Preferably the continuous strips of paper 34, 36 are maintained under slight tension in order to prevent buckling as they are fed into the pair of rollers 14, 16. Although not shown, the paper strips 34, 36 are suitably fed from a supply roll and then similarly wound on take-up rolls for disposal or possible reuse. In a similar manner, the continuous strip of conductive carrier grid 28 is fed from a supply roll and is maintained under substantially constant tension by any suitable means desired.

Gene-rally, the dry powders 12 of active material should be kept at a relatively constant level above the compression zone as the grid 28 is fed therethrough. Further, a fixed force may be applied to the dry powders 12 to assure a more uniform powder distribution. The speed (r.p.m.) of the pair of horizontal pressure rollers 14, 16 essentially determines the grid feed rate since the grid 28 is actually drawn through both of the rollers 14, 16 as it is continuously fed into the dry powders 12. A grid feed rate of approximately 8 to 30 feet per minute has been used successfully for different powder compositions.

Although the dry powders 12 are preferably fed vertically from a hopper as shown in FIG. 1, it may be convenient to use another arrangement, as for example a horizontal feed screw of a conventional design.

Referring now to FIGS. 6 and 7, a preferred conductive carrier grid for use in the invention is shown. The preferred grid comprises a continuous web of expanded metal having a plurality of strands 40 integrally joined as at 42. In the direction of the arrows indicated, i.e., the direction of feed of the grid, the strands 40 are joined atop one another at the junctures 42 in a somewhat co-linear fashion as best shown in FIG. 7.

In comparison to conventional expanded metal wherein the grid openings are elongated or diamond shaped, the preferred grid structure of the invention is composed of a plurality of substantially square openings or pockets 44, these openings providing larger regions bound by the grid to contain the dry powders 12 with a minimum of grid material per unit of volume. To achieve this structure, it is necessary to stretch the grid a greater amount than in the manufacture of the conven tional expanded metal, i.e., an amount generally sufficient to form co-linear junctures 42. It should also be noted in FIG. 7 that the junctures 42 are disposed at an angle to the direction of feed (approx. 45 to degrees) so that as the grid passes into the compression zone, the grid openings 44 are up and open to receive the dry powders 12 and to actually draw them into the grid as before described.

It will of course be understood that almost any conductive carrier grid may be used in the practice of the invention so long as it can be compressed a sufficient amount to lock the dry powders 12 in grid openings. In addition to the preferred grid structure, other suitable conductive carrier grids include conventional expanded metal, metal lath and honeycomb structures.

The thickness of the conductive carrier grid should be sufficient to provide electrodes which are strong and at the same time highly flexible. Generally, a grid thickness in the range of from about 0.02 inch to 0.1 inch is suitable for cylindrically formed or so-called jelly roll electrodes of the type used in nickel-cadmium batteries, for instance. The number of openings in the grid is important in respect to maintaining a high electrode capacity, approximately one hundred openings per square inch of grid being suitable in most instances. The conductive grid should, of course, be inert to the battery system in which it is used; for example, in nickel-cadmium batteries, the grid may be composed of nickel.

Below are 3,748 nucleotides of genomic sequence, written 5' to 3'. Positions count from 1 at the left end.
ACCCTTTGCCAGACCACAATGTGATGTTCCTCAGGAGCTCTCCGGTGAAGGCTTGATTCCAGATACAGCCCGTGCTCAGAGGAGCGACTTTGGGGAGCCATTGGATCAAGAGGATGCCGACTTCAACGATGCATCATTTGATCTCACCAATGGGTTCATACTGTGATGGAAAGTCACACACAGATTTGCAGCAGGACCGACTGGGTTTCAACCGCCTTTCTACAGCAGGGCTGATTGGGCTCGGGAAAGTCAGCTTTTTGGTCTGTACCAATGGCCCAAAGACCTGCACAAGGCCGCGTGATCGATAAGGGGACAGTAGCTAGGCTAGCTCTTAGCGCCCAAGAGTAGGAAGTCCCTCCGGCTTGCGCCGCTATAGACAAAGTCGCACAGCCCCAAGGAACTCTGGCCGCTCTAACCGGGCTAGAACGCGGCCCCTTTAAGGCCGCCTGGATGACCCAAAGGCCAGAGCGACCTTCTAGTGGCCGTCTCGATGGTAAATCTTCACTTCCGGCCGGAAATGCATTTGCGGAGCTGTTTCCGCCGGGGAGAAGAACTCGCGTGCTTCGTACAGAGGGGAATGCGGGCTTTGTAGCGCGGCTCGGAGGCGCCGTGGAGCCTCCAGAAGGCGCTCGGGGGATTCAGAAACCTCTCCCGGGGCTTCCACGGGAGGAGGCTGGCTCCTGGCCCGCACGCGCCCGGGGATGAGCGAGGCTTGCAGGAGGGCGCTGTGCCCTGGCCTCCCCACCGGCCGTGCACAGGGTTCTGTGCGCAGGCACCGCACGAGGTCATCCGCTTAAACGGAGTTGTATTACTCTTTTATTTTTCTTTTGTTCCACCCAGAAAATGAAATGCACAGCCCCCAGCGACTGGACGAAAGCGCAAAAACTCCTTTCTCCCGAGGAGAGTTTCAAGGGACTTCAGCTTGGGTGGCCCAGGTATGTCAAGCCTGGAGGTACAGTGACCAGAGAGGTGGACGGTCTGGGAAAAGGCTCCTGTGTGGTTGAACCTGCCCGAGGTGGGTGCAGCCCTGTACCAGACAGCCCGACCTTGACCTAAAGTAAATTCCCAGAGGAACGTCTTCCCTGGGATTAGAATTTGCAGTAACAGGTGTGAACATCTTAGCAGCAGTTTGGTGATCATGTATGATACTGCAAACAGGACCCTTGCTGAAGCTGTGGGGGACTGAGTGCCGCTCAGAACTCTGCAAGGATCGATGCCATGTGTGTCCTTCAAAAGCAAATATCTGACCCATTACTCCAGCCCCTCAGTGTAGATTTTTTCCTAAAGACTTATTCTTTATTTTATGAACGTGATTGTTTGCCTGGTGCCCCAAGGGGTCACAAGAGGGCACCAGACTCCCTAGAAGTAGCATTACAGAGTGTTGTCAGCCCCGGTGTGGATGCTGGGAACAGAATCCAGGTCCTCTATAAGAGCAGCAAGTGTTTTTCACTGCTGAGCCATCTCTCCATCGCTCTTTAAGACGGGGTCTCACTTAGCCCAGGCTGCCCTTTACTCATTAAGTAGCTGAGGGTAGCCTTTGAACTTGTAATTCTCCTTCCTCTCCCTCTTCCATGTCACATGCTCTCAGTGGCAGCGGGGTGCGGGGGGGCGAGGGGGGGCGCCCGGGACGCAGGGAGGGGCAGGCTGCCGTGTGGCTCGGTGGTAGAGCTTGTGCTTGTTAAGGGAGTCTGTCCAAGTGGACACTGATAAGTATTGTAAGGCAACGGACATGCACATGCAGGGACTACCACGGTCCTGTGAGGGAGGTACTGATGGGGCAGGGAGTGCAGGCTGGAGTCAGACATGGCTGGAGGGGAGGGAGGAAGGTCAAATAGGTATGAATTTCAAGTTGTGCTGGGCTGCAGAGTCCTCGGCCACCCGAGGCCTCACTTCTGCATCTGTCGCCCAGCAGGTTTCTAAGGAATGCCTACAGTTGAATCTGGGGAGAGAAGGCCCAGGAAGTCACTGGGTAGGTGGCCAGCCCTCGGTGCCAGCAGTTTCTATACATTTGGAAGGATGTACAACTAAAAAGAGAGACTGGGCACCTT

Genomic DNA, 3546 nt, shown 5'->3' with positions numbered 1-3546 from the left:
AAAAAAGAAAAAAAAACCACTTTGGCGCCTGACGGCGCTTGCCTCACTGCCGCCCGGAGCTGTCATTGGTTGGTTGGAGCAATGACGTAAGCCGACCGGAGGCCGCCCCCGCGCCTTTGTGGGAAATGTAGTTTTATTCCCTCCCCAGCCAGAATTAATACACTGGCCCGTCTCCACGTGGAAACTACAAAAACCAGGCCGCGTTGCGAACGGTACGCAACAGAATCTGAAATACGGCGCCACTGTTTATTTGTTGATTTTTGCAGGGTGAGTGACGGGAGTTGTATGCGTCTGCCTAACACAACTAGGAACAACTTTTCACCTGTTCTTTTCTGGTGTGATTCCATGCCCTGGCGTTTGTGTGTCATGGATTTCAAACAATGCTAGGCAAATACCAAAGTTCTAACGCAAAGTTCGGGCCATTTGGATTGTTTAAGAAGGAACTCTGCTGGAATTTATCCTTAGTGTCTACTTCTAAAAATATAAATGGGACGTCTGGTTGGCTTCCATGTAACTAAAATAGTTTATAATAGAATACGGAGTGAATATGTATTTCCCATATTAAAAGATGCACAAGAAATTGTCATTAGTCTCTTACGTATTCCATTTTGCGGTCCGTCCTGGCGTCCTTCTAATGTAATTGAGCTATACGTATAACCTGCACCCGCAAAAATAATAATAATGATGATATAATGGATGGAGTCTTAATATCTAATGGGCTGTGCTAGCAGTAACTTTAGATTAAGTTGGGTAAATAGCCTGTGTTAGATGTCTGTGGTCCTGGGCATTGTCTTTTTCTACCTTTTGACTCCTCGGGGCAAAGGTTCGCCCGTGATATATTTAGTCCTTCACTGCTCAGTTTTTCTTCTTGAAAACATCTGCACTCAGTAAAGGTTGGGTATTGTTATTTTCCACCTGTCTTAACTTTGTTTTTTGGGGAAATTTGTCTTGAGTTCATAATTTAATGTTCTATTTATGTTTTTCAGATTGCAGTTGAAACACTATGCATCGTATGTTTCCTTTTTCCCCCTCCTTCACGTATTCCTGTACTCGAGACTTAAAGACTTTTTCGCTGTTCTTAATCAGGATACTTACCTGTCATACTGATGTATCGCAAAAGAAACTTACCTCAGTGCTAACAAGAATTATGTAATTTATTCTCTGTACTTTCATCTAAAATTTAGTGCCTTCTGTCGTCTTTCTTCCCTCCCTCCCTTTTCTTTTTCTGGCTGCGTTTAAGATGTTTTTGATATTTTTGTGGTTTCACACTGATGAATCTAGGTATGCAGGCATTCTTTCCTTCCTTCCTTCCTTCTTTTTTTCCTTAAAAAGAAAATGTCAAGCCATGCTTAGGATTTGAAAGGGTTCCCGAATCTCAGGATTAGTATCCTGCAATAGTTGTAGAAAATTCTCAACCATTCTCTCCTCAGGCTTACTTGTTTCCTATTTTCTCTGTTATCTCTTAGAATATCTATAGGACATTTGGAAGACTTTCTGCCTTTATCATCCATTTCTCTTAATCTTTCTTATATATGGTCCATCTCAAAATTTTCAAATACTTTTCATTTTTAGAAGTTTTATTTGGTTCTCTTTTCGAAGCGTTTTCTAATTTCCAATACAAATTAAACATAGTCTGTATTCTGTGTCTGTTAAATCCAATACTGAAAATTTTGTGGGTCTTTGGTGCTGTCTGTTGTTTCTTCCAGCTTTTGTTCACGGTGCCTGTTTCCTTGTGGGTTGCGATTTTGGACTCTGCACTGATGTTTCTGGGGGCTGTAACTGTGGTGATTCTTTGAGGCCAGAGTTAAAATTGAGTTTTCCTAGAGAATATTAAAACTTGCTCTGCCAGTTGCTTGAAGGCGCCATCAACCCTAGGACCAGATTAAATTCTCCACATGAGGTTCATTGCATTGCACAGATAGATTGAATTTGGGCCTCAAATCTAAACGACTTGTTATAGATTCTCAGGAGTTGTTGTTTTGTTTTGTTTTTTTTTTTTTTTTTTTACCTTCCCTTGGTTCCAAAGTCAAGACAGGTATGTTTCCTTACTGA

An essential feature of the present invention is the compression of both the conductive carrier grid and the dry powders 12 of active material. It is this combined compression which makes it possible to mechanically lock the dry powders 12 in the grid openings so that when the electrode is shaped into cylindrical form the dry powders will not become loosened and dislodged. Furthermore, since the dry powders 12 are initially compacted into the grid openings and then compressed together with the conductive grid, a high powder density,

and electrode capacity is achieved.

Depending on the particular type of conductive carrier grid employed, the compression necessary to reduce the grid thickness a sufficient amount to lock the dry powders 12 therein will generally vary. It has been found that a compression of between about 5 percent and 60 percent of the original grid thickness is suitable for most types of presently available grids. A preferred compression is approximately 25 percent of the thickness of the grid.

FIGS. 8 and 9 show an electrode in accordance with the invention employing the preferred conductive carrier grid previously described. It will be noted that the grid openings 44 are substantially entirely filled with the dry powders 12 of active material, and that the grid strands 40 and junctures 42 are compressed and flattened out along the longitudinal plane of the grid, enveloping the dry powders 12 as indicated at 46.

In the practice of the invention, the dry powders 12 may be of any convenient particle size or shape so long as they can be uniformly fed, compacted and compressed into the conductive carrier grid. The particle size is not critical, anywhere from sub-micron up to about 35 mesh sirable to employ powders or relatively short fibers inch or less) of a binder, as for example Dynel fibers, or a conductive material, such as powdered or fibrous graphite.